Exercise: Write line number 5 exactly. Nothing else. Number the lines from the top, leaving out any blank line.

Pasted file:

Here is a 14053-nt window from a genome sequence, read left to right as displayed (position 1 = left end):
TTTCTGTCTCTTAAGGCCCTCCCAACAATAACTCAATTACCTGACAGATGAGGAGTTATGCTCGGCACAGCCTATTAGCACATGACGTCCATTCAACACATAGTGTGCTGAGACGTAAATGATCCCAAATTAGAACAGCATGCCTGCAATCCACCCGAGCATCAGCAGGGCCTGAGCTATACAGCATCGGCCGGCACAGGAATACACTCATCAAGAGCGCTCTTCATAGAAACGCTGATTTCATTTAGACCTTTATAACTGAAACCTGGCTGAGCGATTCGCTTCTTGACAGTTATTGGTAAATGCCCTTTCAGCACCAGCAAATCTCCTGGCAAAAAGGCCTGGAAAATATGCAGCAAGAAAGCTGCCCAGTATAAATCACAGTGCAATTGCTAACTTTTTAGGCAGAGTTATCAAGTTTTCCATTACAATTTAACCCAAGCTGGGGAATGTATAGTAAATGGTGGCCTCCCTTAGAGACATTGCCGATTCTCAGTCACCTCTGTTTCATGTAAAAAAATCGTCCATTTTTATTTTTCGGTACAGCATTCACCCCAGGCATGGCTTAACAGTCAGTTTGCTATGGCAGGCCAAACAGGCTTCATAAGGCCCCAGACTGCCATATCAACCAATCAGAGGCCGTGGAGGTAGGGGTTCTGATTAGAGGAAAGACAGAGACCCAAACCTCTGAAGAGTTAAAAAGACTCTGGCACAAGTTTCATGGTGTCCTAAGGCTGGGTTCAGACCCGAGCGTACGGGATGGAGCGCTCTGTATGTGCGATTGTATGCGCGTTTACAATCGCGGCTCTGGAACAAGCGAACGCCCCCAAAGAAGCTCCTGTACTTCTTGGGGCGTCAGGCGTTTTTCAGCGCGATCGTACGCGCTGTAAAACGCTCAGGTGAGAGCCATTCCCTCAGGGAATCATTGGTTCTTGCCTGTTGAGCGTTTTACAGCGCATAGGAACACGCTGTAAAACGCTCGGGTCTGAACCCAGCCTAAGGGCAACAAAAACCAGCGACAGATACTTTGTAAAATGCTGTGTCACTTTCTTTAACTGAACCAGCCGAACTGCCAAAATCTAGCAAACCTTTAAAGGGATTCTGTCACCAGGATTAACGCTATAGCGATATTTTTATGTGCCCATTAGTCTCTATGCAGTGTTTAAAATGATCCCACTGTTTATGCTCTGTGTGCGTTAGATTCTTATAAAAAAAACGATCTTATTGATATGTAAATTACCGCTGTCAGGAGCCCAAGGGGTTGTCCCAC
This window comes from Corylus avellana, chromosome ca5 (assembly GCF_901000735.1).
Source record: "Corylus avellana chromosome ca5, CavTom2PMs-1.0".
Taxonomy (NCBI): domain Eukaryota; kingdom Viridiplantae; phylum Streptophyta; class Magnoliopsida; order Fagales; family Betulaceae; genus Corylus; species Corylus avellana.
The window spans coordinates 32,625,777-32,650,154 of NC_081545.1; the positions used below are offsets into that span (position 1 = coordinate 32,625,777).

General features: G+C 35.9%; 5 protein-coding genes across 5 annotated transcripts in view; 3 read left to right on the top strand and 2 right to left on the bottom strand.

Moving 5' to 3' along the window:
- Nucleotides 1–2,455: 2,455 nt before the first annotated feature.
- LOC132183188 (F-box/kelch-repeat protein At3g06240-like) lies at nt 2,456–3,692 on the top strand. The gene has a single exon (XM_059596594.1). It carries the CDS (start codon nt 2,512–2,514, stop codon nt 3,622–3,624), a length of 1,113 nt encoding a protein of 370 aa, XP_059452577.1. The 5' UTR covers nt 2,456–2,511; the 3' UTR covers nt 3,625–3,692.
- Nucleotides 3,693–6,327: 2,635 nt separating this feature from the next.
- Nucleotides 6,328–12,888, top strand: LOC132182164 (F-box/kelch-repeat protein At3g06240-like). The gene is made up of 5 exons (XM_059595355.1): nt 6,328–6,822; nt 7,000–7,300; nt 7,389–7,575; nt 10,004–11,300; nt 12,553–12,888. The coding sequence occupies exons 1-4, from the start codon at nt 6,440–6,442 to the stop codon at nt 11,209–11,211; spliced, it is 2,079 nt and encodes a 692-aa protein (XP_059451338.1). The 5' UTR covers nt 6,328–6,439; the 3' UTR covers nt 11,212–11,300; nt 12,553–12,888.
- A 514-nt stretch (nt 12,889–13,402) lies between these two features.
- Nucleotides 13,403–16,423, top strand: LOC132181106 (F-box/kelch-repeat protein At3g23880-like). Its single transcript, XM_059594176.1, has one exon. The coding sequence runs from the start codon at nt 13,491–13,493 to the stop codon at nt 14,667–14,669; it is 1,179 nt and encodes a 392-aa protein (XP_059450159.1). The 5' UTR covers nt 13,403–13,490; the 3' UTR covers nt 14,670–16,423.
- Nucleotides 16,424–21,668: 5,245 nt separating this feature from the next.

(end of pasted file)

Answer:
Taxonomy (NCBI): domain Eukaryota; kingdom Viridiplantae; phylum Streptophyta; class Magnoliopsida; order Fagales; family Betulaceae; genus Corylus; species Corylus avellana.